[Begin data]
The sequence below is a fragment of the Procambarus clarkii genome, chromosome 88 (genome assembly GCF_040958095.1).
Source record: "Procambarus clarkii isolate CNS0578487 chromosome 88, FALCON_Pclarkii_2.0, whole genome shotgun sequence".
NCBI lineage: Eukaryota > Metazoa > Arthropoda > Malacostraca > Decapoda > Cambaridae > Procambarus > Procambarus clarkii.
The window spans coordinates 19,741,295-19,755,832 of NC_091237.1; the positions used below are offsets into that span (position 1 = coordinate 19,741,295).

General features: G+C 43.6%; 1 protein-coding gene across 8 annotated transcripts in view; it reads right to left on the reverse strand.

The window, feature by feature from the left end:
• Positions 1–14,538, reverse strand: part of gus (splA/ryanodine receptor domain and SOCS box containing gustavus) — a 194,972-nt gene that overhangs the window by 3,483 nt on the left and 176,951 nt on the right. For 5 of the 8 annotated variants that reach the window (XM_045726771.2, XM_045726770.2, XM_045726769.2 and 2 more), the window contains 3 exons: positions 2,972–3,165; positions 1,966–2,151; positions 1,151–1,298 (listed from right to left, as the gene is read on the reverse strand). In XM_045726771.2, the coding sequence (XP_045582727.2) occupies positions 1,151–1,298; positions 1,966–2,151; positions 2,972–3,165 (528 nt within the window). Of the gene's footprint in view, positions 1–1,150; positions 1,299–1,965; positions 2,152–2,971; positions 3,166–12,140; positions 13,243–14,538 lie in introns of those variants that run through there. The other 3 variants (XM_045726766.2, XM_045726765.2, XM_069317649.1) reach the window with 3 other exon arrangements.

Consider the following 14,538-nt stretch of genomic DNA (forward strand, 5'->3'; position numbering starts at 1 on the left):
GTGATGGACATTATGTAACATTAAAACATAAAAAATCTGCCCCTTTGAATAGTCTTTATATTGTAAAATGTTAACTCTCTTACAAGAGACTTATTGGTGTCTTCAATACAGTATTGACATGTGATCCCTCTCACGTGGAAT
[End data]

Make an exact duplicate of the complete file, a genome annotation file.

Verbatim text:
The sequence below is a fragment of the Procambarus clarkii genome, chromosome 88 (genome assembly GCF_040958095.1).
Source record: "Procambarus clarkii isolate CNS0578487 chromosome 88, FALCON_Pclarkii_2.0, whole genome shotgun sequence".
NCBI lineage: Eukaryota > Metazoa > Arthropoda > Malacostraca > Decapoda > Cambaridae > Procambarus > Procambarus clarkii.
The window spans coordinates 19,741,295-19,755,832 of NC_091237.1; the positions used below are offsets into that span (position 1 = coordinate 19,741,295).

General features: G+C 43.6%; 1 protein-coding gene across 8 annotated transcripts in view; it reads right to left on the reverse strand.

The window, feature by feature from the left end:
• Positions 1–14,538, reverse strand: part of gus (splA/ryanodine receptor domain and SOCS box containing gustavus) — a 194,972-nt gene that overhangs the window by 3,483 nt on the left and 176,951 nt on the right. For 5 of the 8 annotated variants that reach the window (XM_045726771.2, XM_045726770.2, XM_045726769.2 and 2 more), the window contains 3 exons: positions 2,972–3,165; positions 1,966–2,151; positions 1,151–1,298 (listed from right to left, as the gene is read on the reverse strand). In XM_045726771.2, the coding sequence (XP_045582727.2) occupies positions 1,151–1,298; positions 1,966–2,151; positions 2,972–3,165 (528 nt within the window). Of the gene's footprint in view, positions 1–1,150; positions 1,299–1,965; positions 2,152–2,971; positions 3,166–12,140; positions 13,243–14,538 lie in introns of those variants that run through there. The other 3 variants (XM_045726766.2, XM_045726765.2, XM_069317649.1) reach the window with 3 other exon arrangements.

Consider the following 14,538-nt stretch of genomic DNA (forward strand, 5'->3'; position numbering starts at 1 on the left):
GTGATGGACATTATGTAACATTAAAACATAAAAAATCTGCCCCTTTGAATAGTCTTTATATTGTAAAATGTTAACTCTCTTACAAGAGACTTATTGGTGTCTTCAATACAGTATTGACATGTGATCCCTCTCACGTGGAAT